It’s great to have such a responsive emergency team, but I do think they should have opened a lane around Church Circle for traffic to proceed to Route 50. Just another Sunday stroll in Naptown.
This morning I woke up feeling as if I was living in a very small one-bedroom apartment. I think it had something to do with the fact that my husband Peter and I slept in the dining room on a mattress we had hauled down from the guest bedroom. The air conditioning is not working on the second floor of our house. It is over 90 degrees up there, stuffy, and humid.
Having my bed next to the dining room table was convenient when it was time to eat breakfast and I jokingly told Peter, “I better make the bed!” Making the bed consisted of straightening out the top sheet so it neatly covered the pillows.
My daughter Alex, who slept in the living room on the couch, took a picture of our sleeping arrangements with her phone, but I’m not going to show that here.
Maybe the repairman will come today…otherwise it is going to be a very hot and miserable weekend. Although I should be very thankful that the AC still works on the first floor and it is only 80 degrees there.
This morning downtown everyone must have gotten the memo, exercise early, because by 7:30 a.m. there were large groups of people downtown congregating at City Dock and Main Street after their morning walk, bicycle. or run. You would have thought it was after 9:00 a.m. with all the activity. But in warm tropical climates, the day does begin earlier, to enable folks to take a break midday when it gets really hot. Current temperature: a mere 95 degrees but very humid.
It was an entusiastic crowd for 8:00 a.m. in the morning. I’m talking about the group that assembled in Annapolis at Ram’s Head on inner West Steet, for the “Re-launch” of the Main Street program. This time, three years after the initial inclusion of Annapolis as a Main Street City, the plan is to shrink the size of the Main Street Partnership board of directors from the previous total of 25 members, to a smaller more manageable number. But at the same time, they are hoping to get more volunteers to sit on the five designated committees to forge ahead with implementation of marketing and design strategies to attract more business to downtown Annapolis. They’d also like to make the district, which runs from City Dock to the Westgate Circle, larger.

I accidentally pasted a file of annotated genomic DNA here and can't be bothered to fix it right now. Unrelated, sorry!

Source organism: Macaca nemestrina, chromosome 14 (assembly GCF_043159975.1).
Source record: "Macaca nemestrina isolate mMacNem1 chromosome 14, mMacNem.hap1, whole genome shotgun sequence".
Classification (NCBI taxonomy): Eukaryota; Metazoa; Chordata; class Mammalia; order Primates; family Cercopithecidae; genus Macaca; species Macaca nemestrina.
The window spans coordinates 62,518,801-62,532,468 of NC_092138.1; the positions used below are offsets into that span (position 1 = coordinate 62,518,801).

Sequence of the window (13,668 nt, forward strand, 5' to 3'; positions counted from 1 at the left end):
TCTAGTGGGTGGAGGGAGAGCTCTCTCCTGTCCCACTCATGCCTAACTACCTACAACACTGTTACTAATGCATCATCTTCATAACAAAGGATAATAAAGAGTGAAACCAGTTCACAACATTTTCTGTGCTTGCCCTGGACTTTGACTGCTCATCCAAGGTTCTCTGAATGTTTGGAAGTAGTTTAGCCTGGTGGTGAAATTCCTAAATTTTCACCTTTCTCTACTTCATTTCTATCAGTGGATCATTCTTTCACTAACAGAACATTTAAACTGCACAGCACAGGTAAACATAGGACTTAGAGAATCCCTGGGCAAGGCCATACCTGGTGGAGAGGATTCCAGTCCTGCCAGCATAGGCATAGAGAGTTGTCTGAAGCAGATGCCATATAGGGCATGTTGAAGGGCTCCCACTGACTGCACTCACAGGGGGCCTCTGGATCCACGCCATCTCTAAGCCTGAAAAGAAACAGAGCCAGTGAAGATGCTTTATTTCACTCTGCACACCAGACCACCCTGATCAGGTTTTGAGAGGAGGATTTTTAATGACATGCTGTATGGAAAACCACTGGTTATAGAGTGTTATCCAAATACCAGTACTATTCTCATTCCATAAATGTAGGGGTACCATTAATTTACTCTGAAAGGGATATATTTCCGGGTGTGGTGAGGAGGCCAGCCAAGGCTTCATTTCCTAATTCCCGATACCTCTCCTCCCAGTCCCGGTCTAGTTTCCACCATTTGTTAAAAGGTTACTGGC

One of the problems is money. Educating the public as to the benefits of walking downtown to do your shopping versus getting into a car, sitting in traffic, and then parking that car at The Mall or newly constructed “town centre” outside the city, so you can walk around there to shop necessitates some significant funding. It’s a constant marketing game. and peoples’ shopping habits are easily swayed by the advice of their friends and what they listen to and read about. So if you are reading this blog, I am here to tell you that shopping downtown (unless it is stiflingly hot as it is today) is a great experience. But if you aren’t lucky enough to live in walking distance, yes the city needs to make parking and transportation options once you do park more convenient. We need bike lanes in the city, places to park bicycles and more small trams to transport those unable to walk. A better transportation system, in my opinion, is key to success. But once again, that does take funding. Click here to read more. If you live in the CIty or work in the City of Annapolis, let your opinion be known by contacting your elected officials.
I’ve been trying to figure out what I really want to do on New Year’s Eve. I wanted to go dancing, preferably to the sounds of a live band. (I’m not so keen on Disc Jockeys). But I keep changing my mind because I’m just recovering from a head cold. How long will I really want to party? Sitting in front of a cozy fire might be more what I have in mind.
There are a lot of things going on Friday night. All you have to do is check out our website for a listing of several concert, dinner, dancing events. And then I got an email from the Annapolis Traditional Dance Society, which re-ignited my interest in possibly heading into downtown Annapolis.
Jan Scopel writes,” Staying local for New Years Eve by finding ways and places to share our music and dance is just plain fun!! As many of you know, this year, all of the scheduled Annapolis First Night activities are free and are happening around City Dock/Susan B Campbell Park. Kim and I have performed at a number of regional First Nights/new year eve celebrations including a couple here in Annapolis and the one thing we thought missing was jamming and dancing-crowd participation-getting folks involved. SOLVED
MUSIC/JAMMING/Dancin –join us, bring an instrument and/or your dance shoes and your family and friends
Jan goes on to say,” I plan to get there early- 3:30 or so- for a choice parking spot, scope out a spot and play some music near the Market House, the Harbor Square Mall(near the dock visitors center) or the Hard Bean Cafe depending on which place “feels” right. We’d break for dinner about 6 to 6:30 and then play til the early/kids fireworks start at 7:30. Thereafter, We’ll play (and dance) as long as folks want to.
So here is another New Year’s Eve option ie contra dancing downtown, if and this is a big if, it doesn’t get too cold!